Van Gogh’s Self-Portrait

Vincent van Gogh. Self-Portrait, 1887. The Art Institute of Chicago.

In the middle of a large wall in the Art Institute of Chicago hangs a small painting. It is a sixteen-by-thirteen-inch self-portrait of Vincent van Gogh. Twice I have stood in front of the canvas, and each time I have been chilled to the bone….

His eyes—hollow, weary, and anguished—follow me wherever I go and bore into my heart. If the whole life of a person can be seen in the eyes, then van Gogh must have lived a tortured existence.

Indeed, as a young man, van Gogh was estranged from his father and married a prostitute. He took up painting but sold only one work during his lifetime, and that for a pittance. He suffered from severe depression and mental instability: two days before Christmas in 1888 he sliced off the lower lobe of his left ear and presented it as a gift at a brothel.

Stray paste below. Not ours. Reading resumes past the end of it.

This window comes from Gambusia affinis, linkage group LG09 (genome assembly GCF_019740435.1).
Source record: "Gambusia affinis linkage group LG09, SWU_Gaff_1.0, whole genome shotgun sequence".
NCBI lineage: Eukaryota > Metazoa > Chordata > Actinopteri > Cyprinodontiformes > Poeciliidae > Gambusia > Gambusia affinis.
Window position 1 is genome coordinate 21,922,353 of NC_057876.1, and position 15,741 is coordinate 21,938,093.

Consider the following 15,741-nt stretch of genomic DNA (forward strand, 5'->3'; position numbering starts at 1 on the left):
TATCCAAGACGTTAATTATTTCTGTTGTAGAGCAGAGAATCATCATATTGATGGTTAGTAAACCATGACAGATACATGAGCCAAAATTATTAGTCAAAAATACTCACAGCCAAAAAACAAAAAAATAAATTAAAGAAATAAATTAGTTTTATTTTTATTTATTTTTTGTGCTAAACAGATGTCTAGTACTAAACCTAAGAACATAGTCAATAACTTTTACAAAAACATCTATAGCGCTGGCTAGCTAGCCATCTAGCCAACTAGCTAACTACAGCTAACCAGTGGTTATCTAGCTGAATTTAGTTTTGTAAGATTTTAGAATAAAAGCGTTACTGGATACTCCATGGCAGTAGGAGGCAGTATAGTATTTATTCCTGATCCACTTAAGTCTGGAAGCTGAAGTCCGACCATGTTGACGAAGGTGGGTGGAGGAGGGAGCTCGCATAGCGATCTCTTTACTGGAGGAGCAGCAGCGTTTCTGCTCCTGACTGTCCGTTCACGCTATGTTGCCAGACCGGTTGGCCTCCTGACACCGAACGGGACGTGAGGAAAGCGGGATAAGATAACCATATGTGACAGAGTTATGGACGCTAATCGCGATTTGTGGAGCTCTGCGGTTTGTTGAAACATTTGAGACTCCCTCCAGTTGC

Van Gogh painted over thirty self-portraits. They were, I believe, his way of crying out for help….

Looking into his eyes, I feel him asking, “Why didn’t you tell me?” A lump forms in my throat and blood rushes to my face. Then the question sharpens, “Why didn’t you tell me about life . . . about how good life can be?”

A whisper forms on my lips, “Please forgive me. I am so sorry.”

… Today there are Vincent van Goghs all around us, hundreds of them, thousands of them, with weary souls and troubled hearts, people yearning for satisfaction in life but finding mostly disappointment. You can see it—you can always see it—in their eyes. 

What do you say to people who have yet to discover fullness of life? You tell them the truth. Jesus Christ promised life and promised it in abundance. Moreover, he has done everything in his matchless power to fulfill the promise…. 

In the combined work of the cross and the resurrection, he purified hearts and fitted them to be vessels of his life. It is a life overbrimming with love, power, truth, peace, goodness, righteousness, comfort, and joy….

When we give our lives to Christ, he gives his life to us. Better yet, he gives his life in us. When we become Christians, he fills us with himself.

Savage, Tim (2019) Discovering The Good Life: The Surprising Riches Available in Christ. Crossway, pp 72-73.

This is an excerpt from Chapter 6. The full text can be found at or

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